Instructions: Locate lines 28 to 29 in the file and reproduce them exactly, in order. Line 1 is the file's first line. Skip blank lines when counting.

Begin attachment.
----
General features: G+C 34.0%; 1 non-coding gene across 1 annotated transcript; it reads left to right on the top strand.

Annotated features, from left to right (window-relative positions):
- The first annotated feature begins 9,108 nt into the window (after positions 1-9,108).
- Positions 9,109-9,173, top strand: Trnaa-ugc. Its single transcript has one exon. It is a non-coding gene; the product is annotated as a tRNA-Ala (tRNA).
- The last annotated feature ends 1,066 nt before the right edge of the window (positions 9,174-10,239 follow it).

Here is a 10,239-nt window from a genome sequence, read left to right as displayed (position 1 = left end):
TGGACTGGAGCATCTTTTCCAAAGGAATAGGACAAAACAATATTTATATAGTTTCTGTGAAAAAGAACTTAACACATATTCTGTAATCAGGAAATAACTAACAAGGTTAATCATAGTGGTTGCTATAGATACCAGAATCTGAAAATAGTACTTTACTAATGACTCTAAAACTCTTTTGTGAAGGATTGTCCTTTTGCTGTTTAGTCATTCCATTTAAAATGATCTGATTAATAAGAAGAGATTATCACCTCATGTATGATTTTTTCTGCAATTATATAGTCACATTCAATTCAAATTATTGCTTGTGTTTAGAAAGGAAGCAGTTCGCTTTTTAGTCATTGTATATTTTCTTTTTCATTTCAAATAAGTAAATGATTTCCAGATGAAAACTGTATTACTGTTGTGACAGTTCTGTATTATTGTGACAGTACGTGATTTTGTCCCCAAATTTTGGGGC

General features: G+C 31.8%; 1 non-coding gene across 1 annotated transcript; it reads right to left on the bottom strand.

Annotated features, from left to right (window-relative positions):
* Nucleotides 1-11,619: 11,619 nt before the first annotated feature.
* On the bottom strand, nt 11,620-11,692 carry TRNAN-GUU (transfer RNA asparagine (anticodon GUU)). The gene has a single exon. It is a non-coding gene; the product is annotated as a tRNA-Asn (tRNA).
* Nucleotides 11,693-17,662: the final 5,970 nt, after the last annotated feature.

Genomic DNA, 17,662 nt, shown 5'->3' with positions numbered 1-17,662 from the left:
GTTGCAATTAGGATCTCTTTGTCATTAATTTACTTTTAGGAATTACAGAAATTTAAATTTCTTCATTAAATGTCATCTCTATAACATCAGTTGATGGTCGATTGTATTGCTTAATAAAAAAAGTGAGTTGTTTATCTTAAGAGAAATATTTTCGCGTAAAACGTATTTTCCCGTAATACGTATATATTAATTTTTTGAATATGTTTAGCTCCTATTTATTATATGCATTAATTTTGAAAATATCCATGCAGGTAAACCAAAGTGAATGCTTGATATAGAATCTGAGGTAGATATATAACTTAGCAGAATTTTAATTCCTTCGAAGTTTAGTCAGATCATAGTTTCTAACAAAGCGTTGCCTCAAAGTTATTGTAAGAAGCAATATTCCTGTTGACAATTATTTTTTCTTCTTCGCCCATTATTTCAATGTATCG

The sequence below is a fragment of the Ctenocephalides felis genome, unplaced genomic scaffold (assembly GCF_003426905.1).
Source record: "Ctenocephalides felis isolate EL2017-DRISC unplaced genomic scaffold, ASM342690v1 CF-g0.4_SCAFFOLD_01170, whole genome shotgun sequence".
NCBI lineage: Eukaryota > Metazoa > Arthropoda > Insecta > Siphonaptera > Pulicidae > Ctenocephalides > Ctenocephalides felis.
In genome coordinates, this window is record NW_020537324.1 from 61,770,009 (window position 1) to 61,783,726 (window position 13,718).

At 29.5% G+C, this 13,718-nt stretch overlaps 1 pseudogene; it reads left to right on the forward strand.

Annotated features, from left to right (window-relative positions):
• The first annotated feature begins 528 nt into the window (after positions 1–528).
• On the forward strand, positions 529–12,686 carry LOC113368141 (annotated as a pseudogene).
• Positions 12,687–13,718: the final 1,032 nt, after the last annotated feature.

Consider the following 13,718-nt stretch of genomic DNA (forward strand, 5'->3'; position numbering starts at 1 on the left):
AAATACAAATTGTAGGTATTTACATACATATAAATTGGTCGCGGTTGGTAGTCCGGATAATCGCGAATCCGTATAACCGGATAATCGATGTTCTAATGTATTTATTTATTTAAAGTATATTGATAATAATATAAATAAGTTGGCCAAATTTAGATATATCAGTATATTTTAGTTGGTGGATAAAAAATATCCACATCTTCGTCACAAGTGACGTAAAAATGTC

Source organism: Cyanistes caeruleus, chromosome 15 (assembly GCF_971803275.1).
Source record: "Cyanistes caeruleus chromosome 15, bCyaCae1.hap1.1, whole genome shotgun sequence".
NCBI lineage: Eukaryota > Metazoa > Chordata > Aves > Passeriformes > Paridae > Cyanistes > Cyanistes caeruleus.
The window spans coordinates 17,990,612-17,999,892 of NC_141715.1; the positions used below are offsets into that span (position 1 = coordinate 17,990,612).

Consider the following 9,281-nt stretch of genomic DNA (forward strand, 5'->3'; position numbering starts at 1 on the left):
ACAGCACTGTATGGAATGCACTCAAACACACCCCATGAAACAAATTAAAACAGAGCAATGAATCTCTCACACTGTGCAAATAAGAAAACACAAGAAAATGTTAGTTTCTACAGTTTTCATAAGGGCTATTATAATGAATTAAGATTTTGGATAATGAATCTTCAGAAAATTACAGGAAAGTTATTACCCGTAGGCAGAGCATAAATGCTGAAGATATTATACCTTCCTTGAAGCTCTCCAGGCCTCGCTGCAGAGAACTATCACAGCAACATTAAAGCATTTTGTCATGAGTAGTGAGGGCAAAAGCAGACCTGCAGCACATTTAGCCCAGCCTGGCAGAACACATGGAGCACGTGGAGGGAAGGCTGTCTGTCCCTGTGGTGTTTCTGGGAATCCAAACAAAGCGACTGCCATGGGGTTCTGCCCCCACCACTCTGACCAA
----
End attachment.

NCBI lineage: Eukaryota > Metazoa > Chordata > Aves > Passeriformes > Paridae > Cyanistes > Cyanistes caeruleus.
The window spans coordinates 17,990,612-17,999,892 of NC_141715.1; the positions used below are offsets into that span (position 1 = coordinate 17,990,612).